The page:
“(Contains many) memorable scenes … Marsha Hunt was as American and as patriotic as her accusers claimed to be.” – Dennis McCarthy, Los Angeles Daily News

About the Film:
Marsha Hunt was discovered while on a trip to Hollywood in May 1935. She was 17 years old when she was signed by Paramount Pictures. In the depth of the Depression, she made $250 a week. She went on to a flourishing career at MGM in the 1940’s before her career was cut short by a series of unfortunate events that led to her becoming unfairly blacklisted. Through interviews with Marsha and those who knew her well, Marsha Hunt’s Sweet Adversity explores her life and career achievements as an actress and activist.

NR

Genre: Documentary
Runtime: 97 min
Language: English

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H. J. Whitley: Father of Hollywood

Thursday, July 5th, 2018

Hobart Johnstone Whitley was born in Toronto, Canada on October 7, 1847, of Scottish-English parentage. As a child he moved to Flint, Michigan, where he was educated in the public schools and later at Toronto Business College. 

Whitley engaged in banking and land development in Kansas City and Minneapolis, establishing banks and townsites along the Northern Pacific Railroad, and for a time managed the H. J. Whitley Land and Mortgage Company. He platted the towns and built brick and stone business buildings in Oklahoma City, El Reno, Chickasha, Enid, Medfore, and other cities on the Rock Island Railroad.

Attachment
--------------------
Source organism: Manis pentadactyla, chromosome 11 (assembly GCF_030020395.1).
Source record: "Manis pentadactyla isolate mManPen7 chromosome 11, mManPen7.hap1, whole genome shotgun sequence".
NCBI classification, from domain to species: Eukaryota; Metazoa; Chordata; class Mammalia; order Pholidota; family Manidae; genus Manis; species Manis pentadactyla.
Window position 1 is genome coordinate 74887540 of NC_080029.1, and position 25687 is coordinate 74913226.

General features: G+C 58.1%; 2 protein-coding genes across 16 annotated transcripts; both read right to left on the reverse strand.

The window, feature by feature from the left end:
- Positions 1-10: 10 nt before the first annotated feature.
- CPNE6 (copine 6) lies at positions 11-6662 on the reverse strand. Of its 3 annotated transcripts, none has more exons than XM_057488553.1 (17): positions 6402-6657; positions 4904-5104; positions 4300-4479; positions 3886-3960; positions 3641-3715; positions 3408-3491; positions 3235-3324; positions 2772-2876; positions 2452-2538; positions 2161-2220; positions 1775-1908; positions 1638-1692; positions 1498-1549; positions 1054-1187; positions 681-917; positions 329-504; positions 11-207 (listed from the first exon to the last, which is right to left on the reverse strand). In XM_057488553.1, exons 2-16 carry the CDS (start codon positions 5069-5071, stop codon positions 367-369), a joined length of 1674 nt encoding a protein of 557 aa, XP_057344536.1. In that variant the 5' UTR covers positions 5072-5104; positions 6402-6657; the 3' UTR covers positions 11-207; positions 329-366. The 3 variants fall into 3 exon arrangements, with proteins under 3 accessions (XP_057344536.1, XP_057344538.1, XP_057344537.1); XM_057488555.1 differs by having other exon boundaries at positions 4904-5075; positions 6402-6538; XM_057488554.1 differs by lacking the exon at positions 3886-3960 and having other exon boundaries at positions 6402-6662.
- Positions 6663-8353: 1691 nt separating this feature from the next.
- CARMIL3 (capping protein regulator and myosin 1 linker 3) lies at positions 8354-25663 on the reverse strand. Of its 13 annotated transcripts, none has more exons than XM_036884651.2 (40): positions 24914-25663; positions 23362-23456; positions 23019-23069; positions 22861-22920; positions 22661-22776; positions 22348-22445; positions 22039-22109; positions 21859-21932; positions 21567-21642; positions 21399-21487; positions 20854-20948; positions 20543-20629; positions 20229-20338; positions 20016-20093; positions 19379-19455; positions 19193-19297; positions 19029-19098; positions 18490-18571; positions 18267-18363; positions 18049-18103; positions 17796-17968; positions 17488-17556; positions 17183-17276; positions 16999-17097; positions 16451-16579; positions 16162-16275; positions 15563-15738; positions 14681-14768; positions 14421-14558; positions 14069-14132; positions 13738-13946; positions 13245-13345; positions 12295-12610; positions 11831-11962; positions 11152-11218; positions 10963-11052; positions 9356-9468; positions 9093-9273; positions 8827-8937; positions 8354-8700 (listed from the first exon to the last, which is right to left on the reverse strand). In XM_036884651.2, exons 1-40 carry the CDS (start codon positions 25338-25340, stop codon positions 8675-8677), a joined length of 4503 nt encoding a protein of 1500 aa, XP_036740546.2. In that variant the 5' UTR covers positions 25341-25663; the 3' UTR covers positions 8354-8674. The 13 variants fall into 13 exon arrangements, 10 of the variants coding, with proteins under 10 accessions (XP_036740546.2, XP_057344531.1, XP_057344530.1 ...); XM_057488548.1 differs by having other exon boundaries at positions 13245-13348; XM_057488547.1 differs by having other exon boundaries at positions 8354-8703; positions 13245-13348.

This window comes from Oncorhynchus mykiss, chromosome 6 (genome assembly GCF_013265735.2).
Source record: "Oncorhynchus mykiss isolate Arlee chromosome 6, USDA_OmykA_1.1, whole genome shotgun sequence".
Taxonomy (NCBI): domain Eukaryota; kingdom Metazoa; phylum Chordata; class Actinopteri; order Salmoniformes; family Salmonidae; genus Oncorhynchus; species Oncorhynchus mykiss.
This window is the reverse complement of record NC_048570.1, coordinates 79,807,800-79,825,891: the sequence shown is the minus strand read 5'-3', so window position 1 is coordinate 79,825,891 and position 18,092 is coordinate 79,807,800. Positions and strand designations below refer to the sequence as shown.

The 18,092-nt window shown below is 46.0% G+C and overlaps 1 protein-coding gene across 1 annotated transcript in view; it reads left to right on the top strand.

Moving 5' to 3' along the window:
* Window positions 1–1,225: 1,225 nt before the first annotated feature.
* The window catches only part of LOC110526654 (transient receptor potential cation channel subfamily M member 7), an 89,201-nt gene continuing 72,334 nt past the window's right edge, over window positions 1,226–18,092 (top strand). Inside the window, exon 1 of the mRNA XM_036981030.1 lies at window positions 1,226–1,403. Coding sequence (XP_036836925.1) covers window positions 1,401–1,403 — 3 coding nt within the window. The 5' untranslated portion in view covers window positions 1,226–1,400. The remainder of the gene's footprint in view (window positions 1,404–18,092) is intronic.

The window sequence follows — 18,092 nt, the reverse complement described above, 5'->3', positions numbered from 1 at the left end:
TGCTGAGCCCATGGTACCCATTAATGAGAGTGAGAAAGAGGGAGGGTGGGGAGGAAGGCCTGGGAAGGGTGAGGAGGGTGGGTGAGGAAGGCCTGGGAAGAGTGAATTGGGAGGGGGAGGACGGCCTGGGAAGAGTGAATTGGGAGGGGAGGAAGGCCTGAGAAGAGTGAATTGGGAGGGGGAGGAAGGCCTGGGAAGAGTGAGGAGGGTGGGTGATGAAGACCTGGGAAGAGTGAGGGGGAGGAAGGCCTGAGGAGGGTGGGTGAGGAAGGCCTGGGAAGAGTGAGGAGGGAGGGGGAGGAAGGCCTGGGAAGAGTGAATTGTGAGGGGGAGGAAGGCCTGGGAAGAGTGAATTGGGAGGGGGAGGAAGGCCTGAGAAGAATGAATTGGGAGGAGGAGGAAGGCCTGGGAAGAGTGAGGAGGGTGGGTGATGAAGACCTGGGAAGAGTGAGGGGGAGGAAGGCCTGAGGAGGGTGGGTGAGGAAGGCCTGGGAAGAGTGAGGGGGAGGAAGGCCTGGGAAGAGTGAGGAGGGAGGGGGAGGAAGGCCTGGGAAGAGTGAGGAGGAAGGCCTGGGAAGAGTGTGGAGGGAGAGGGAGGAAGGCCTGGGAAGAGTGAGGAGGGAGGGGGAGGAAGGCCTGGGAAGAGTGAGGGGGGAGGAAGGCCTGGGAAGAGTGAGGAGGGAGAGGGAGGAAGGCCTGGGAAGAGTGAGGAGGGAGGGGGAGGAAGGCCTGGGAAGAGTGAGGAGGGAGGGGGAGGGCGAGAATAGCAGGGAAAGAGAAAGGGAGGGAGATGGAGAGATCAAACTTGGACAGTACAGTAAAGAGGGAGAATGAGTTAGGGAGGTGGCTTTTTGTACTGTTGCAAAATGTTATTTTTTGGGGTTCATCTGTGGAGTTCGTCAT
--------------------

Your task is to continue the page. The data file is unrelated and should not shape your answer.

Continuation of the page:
In 1887 he married Margaret Virginia Ross and had two children, Grace Virginia and Ross Emmet. Because of bad health, Whitley came to California in 1893 and the following year established the H. J. Whitley Jewelry Store, for many years the largest in the city. In 1900 he bought the Hurd property north of Hollywood Boulevard, between Wilcox and Whitley, south of Yucca Street, which he later subdivided into what became known as Whitley Home Tract. As a result of the success of this subdivision, one of the first in Hollywood, Whitley became known as the “Father of Hollywood.”

In 1905, Whitley and a group of Los Angeles investors undertook the development of 47,000 acres in the San Joaquin Valley and carried through a similar project involving nearly 50,000 acres in the San Fernando Valley.

(click image to enlarge)

Whitley continued his activities in Southern California property until 1922, when he completed the development of Whitley Heights, which was one of the first hillside subdivisions in Hollywood. The opening of the tract in 1920 was the scene of a public barbeque, with city officials and business men of the city as guests. Whitley Heights would become the first celebrity neighborhood and home to such film stars as Francis X. Bushman, Eugene O’Brien, Barbara La Marr and Rudolph Valentino.

In addition to his real estate development, Whitley was one of the founders of the Home Savings Bank and was identified with the organization of the First National Bank of Hollywood, the First National Bank of Van Nuys and State banks in Canoga Park, Reseda and Corcoran.

On June 3, 1931, while staying as a guest of his son at the Whitley Park Country Club in Van Nuys, H. J. Whitley died in his sleep at the age of 83. Whitley was survived by his wife Margaret, his daughter Grace, son Ross and three grandchildren. Funeral services were conducted at the Strother Funeral Chapel at 6240 Hollywood Boulevard with interment at Hollywood Cemetery.